So I’ve started the first draft of my next book–title unknown at the moment–and I’m deep in the throes of trying to figure out what’s going on. I forget how hard beginnings can be for me. (Then again, I think every stage of writing can be difficult in its own way. Usually the one I like to complain the most about is the one that I’m working on at the moment.) The problem I face with beginnings is that I just don’t have a complete read on the main point of view characters at first. It’s like getting to know someone you’re going to be stuck with for a good long time, except in this case if that person has anything that really bugs you too much, you can just change their character or fire them and refill the position.
Mwa ha ha! The sheer power of being an Author!
I’m trying out two point of view characters for this book, something I haven’t done since the third book I wrote (and that was the only time I’ve ever tried it). It took me a few weeks, but I believe I more or less have the identities for the main characters set in place enough to start writing. I’ve got the initial chapters done for both characters, so I should be off to the races, right?
Not so much, as I was reminded of last night when my writing group had its first go at the new material. (NOTE: I realize that a lot of writers wait until they have their entire book written before they start workshopping it. I am not one of those writers. I believe one of my strengths lies in revision–in adapting what I’m writing to the whims of an audience. One of my big weaknesses is the inability to really tell what’s going on in a book of mine until someone else reads it. I completely stink at self editing, and I know it. So why in the world would I want to write an entire novel, think it’s working, and then discover once it’s all in place that a ton of it is complete garbage? I’d rather get that input early on in the process so I can smooth out rough edges as I go.)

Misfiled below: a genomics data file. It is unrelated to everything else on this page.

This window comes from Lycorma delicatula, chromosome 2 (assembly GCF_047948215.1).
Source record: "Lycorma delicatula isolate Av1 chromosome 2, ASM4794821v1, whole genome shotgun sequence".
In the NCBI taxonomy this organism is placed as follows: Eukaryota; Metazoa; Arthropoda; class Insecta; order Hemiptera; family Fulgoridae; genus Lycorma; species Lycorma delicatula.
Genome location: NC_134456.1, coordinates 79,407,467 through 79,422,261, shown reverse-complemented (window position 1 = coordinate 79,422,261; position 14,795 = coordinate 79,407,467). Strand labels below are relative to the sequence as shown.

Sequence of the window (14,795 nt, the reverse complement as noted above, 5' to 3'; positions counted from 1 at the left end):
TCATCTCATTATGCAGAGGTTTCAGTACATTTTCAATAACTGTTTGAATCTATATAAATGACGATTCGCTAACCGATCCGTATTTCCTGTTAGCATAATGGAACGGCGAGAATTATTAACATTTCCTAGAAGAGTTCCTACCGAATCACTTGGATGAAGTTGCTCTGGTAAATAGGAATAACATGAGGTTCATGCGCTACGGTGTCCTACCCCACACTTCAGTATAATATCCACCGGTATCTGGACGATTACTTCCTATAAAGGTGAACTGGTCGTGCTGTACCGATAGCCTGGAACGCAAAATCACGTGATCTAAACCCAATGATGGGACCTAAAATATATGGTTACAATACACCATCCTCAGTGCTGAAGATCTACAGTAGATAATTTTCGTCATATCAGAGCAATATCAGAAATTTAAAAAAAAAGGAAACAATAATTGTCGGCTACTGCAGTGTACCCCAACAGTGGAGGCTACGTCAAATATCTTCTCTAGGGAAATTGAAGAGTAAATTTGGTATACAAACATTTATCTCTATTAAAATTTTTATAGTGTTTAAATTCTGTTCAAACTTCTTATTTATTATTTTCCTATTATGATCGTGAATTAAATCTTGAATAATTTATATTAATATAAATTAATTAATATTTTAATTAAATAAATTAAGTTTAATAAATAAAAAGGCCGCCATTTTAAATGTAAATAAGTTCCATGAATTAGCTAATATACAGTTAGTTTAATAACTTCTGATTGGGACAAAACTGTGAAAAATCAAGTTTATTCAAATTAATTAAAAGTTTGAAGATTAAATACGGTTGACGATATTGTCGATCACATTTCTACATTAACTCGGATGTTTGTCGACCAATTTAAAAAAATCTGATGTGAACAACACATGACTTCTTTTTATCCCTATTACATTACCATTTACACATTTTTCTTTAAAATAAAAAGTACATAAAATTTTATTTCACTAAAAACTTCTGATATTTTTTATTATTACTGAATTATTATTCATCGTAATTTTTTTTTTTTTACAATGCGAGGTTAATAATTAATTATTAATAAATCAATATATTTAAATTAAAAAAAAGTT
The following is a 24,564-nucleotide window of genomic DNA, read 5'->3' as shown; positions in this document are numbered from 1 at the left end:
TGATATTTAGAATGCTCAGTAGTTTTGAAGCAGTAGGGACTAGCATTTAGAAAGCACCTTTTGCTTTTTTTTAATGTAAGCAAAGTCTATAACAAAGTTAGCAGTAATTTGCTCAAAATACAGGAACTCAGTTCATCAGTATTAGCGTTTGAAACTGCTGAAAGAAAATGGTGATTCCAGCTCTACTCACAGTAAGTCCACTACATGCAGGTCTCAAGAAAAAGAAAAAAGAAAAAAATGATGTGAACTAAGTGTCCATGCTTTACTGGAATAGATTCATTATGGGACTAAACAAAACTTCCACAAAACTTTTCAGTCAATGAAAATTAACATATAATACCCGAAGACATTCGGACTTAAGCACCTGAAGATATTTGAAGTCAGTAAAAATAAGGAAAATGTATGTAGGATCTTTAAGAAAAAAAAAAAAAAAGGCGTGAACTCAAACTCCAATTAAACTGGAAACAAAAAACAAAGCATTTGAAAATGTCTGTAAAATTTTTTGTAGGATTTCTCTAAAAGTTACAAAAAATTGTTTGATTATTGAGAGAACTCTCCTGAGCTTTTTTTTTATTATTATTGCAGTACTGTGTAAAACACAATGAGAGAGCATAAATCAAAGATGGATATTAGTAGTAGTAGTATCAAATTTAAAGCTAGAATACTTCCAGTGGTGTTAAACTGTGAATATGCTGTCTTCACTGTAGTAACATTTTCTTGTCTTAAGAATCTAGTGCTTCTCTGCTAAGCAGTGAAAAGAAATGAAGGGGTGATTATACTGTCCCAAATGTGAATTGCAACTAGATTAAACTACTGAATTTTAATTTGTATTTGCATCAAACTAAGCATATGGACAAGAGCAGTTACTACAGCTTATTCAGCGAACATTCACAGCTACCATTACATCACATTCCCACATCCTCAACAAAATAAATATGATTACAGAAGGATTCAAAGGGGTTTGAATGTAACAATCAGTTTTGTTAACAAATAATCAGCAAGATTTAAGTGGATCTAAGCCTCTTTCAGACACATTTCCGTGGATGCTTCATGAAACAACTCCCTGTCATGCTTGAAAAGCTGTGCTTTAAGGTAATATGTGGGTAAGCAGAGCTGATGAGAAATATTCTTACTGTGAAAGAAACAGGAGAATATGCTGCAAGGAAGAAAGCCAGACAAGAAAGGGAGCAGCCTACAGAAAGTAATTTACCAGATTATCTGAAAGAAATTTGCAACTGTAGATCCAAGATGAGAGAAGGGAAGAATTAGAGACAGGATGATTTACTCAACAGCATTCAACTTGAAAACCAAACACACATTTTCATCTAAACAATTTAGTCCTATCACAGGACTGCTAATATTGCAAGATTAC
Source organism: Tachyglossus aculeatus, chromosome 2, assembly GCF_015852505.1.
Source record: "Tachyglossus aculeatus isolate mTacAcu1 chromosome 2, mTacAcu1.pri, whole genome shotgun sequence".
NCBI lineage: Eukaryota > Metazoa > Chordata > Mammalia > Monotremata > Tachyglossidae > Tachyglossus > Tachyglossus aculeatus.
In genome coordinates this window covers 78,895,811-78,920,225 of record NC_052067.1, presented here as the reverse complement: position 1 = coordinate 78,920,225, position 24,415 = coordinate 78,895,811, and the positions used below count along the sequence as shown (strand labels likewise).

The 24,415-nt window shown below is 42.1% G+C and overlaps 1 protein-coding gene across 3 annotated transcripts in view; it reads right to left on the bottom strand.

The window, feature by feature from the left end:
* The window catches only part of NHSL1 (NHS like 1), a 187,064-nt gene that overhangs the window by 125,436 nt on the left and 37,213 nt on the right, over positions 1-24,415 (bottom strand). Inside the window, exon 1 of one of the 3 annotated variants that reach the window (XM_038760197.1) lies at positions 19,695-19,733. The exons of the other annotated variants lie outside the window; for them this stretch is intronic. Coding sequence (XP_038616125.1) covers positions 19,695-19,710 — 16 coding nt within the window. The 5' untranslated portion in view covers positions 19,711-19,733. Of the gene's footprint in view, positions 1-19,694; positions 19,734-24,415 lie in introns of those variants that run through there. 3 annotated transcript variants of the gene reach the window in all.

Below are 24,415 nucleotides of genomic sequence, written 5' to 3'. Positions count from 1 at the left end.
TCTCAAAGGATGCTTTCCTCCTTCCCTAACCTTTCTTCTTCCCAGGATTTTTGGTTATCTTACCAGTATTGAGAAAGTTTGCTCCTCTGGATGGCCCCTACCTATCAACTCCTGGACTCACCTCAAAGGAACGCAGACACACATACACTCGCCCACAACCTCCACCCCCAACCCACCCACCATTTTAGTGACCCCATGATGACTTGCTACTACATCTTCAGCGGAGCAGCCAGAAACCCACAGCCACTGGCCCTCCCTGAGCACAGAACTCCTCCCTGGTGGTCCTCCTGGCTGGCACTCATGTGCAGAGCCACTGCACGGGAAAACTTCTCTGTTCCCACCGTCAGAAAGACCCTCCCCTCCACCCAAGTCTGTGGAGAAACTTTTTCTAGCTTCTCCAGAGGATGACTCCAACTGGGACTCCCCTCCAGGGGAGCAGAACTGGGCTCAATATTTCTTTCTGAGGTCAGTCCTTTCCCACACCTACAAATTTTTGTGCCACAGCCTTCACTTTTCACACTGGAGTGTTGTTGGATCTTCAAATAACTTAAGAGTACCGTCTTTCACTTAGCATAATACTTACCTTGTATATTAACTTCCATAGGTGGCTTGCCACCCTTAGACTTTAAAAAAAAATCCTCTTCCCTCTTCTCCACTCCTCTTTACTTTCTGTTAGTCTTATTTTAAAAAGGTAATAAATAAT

The current first chapter of the book is told from the girl’s point of view. In my mind, she’s a snarky underdog fighting against the odds. She’s good at heart, but has a crusty exterior she throws up to protect herself. I think people will really like her and root for her, and I think she’ll be a lot of fun to write. So far so good, right?
I wanted to start right in with the action. She’s got a horrible father who’s pretty much a failure as a human being. Amoral. I’ve always found the concept of “you can’t choose your family” intriguing,. You can have some really stellar children saddled with some really awful parents–and vice versa. So I started the first chapter with the girl having a dramatic showdown with her father. The thought was that it would get my audience on her side right away, establishing the family dynamic and what she’s up against. Emotions were tense in the scene–it should have been great stuff.
Except my writing group strongly disliked it, and they were completely right.
You see, I’d forgotten some of the basics. At the beginning of the novel, everyone starts with a clean slate in the reader’s eyes. In this scene, the daughter was actually coming across as just as despicable as the father. Both of them were saying and doing awful things to each other, and so no one liked either of them. The closest I can come to describing it is the feeling you get when you turn on a sports game in the middle, and you’re unfamiliar with either team. You don’t know who to root for, and so you’re not committed at all to the outcome. Anything you see either team do on the field is going to sway your opinion, but both teams end up with an equal shot of being the one you want to win. (For me, I always end up going for the underdog–whoever seems to be behind at the moment.)
To actual fans of those teams, the lines are clear from the very beginning. They know who to root for, and that skews their entire game watching experience.